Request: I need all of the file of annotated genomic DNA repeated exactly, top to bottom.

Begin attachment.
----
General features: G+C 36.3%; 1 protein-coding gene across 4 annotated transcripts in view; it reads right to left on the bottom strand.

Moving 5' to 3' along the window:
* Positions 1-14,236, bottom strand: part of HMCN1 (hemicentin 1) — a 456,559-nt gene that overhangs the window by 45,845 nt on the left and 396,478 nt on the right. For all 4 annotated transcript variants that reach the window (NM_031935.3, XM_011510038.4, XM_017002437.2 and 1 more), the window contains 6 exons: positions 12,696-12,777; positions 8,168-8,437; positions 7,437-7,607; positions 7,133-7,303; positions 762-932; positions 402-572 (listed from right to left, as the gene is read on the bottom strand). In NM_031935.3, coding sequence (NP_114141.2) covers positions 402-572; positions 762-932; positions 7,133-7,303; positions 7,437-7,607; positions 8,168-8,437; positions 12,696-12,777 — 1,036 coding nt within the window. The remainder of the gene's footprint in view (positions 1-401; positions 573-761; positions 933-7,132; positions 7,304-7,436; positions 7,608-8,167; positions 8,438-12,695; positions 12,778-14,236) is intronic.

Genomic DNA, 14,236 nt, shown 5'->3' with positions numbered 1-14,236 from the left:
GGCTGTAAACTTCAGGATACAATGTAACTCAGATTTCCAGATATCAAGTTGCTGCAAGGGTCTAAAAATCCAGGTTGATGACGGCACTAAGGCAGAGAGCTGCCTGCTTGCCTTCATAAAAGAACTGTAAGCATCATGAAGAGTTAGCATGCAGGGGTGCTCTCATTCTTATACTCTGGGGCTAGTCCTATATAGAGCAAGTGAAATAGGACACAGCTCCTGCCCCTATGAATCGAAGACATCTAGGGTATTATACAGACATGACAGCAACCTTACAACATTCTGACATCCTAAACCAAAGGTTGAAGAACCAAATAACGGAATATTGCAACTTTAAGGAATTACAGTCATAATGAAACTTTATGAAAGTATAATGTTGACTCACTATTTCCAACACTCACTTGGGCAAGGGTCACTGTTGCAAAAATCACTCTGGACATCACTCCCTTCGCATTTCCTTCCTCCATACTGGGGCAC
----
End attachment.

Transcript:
General features: G+C 36.3%; 1 protein-coding gene across 4 annotated transcripts in view; it reads right to left on the bottom strand.

Moving 5' to 3' along the window:
* Positions 1-14,236, bottom strand: part of HMCN1 (hemicentin 1) — a 456,559-nt gene that overhangs the window by 45,845 nt on the left and 396,478 nt on the right. For all 4 annotated transcript variants that reach the window (NM_031935.3, XM_011510038.4, XM_017002437.2 and 1 more), the window contains 6 exons: positions 12,696-12,777; positions 8,168-8,437; positions 7,437-7,607; positions 7,133-7,303; positions 762-932; positions 402-572 (listed from right to left, as the gene is read on the bottom strand). In NM_031935.3, coding sequence (NP_114141.2) covers positions 402-572; positions 762-932; positions 7,133-7,303; positions 7,437-7,607; positions 8,168-8,437; positions 12,696-12,777 — 1,036 coding nt within the window. The remainder of the gene's footprint in view (positions 1-401; positions 573-761; positions 933-7,132; positions 7,304-7,436; positions 7,608-8,167; positions 8,438-12,695; positions 12,778-14,236) is intronic.

Genomic DNA, 14,236 nt, shown 5'->3' with positions numbered 1-14,236 from the left:
GGCTGTAAACTTCAGGATACAATGTAACTCAGATTTCCAGATATCAAGTTGCTGCAAGGGTCTAAAAATCCAGGTTGATGACGGCACTAAGGCAGAGAGCTGCCTGCTTGCCTTCATAAAAGAACTGTAAGCATCATGAAGAGTTAGCATGCAGGGGTGCTCTCATTCTTATACTCTGGGGCTAGTCCTATATAGAGCAAGTGAAATAGGACACAGCTCCTGCCCCTATGAATCGAAGACATCTAGGGTATTATACAGACATGACAGCAACCTTACAACATTCTGACATCCTAAACCAAAGGTTGAAGAACCAAATAACGGAATATTGCAACTTTAAGGAATTACAGTCATAATGAAACTTTATGAAAGTATAATGTTGACTCACTATTTCCAACACTCACTTGGGCAAGGGTCACTGTTGCAAAAATCACTCTGGACATCACTCCCTTCGCATTTCCTTCCTCCATACTGGGGCAC